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Influence of Acoustic Feedback on the Learning Strategies of Neural Network-Based Sound Classifiers in Digital Hearing Aids

Abstract

Sound classifiers embedded in digital hearing aids are usually designed by using sound databases that do not include the distortions associated to the feedback that often occurs when these devices have to work at high gain and low gain margin to oscillation. The consequence is that the classifier learns inappropriate sound patterns. In this paper we explore the feasibility of using different sound databases (generated according to 18 configurations of real patients), and a variety of learning strategies for neural networks in the effort of reducing the probability of erroneous classification. The experimental work basically points out that the proposed methods assist the neural network-based classifier in reducing its error probability in more than 18%. This helps enhance the elderly user's comfort: the hearing aid automatically selects, with higher success probability, the program that is best adapted to the changing acoustic environment the user is facing.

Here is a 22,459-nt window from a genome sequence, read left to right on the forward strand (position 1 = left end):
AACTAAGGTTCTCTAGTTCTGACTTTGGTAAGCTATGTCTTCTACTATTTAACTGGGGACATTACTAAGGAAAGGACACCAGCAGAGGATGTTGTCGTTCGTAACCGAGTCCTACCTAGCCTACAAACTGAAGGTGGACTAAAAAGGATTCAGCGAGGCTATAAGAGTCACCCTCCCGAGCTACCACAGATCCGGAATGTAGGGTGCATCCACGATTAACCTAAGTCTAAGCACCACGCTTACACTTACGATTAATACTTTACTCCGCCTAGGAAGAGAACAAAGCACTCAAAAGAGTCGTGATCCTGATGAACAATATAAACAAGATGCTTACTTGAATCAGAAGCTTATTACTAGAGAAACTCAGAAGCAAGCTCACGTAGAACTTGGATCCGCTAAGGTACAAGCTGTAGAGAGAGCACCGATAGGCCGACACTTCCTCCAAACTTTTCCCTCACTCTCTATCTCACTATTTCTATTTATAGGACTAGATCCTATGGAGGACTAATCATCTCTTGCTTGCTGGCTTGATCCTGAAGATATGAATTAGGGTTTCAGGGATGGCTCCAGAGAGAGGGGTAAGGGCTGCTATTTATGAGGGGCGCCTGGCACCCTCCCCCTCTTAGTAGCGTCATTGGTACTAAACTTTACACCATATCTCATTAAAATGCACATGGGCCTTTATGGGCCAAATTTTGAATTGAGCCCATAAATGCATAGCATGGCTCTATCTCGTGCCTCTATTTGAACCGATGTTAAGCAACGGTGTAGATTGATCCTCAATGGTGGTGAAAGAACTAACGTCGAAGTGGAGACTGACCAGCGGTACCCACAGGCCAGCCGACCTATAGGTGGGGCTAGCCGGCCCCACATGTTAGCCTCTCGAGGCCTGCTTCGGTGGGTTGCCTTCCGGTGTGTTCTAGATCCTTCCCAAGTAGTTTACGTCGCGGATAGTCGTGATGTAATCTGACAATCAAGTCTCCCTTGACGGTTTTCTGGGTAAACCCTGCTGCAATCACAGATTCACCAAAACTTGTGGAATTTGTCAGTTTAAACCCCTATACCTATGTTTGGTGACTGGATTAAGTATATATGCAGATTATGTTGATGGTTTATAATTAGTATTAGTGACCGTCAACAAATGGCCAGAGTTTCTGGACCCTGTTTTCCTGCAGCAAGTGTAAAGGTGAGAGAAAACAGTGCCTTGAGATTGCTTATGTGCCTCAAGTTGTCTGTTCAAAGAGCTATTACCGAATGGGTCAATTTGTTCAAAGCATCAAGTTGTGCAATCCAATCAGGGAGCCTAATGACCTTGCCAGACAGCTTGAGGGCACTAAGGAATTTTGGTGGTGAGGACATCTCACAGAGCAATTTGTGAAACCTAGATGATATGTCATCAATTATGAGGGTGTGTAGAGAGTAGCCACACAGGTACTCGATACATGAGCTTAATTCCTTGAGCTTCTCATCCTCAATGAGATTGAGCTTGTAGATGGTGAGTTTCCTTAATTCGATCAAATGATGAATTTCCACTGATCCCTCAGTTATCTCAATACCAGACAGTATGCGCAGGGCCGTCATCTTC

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Correspondence to Lucas Cuadra.

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Open Access This article is distributed under the terms of the Creative Commons Attribution 2.0 International License (https://creativecommons.org/licenses/by/2.0), which permits unrestricted use, distribution, and reproduction in any medium, provided the original work is properly cited.

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Cuadra, L., Alexandre, E., Gil-Pita, R. et al. Influence of Acoustic Feedback on the Learning Strategies of Neural Network-Based Sound Classifiers in Digital Hearing Aids. EURASIP J. Adv. Signal Process. 2009, 465189 (2009). https://doi.org/10.1155/2009/465189

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Keywords

  • Learn Strategy
  • Success Probability
  • Elderly User
  • Real Patient
  • Publisher Note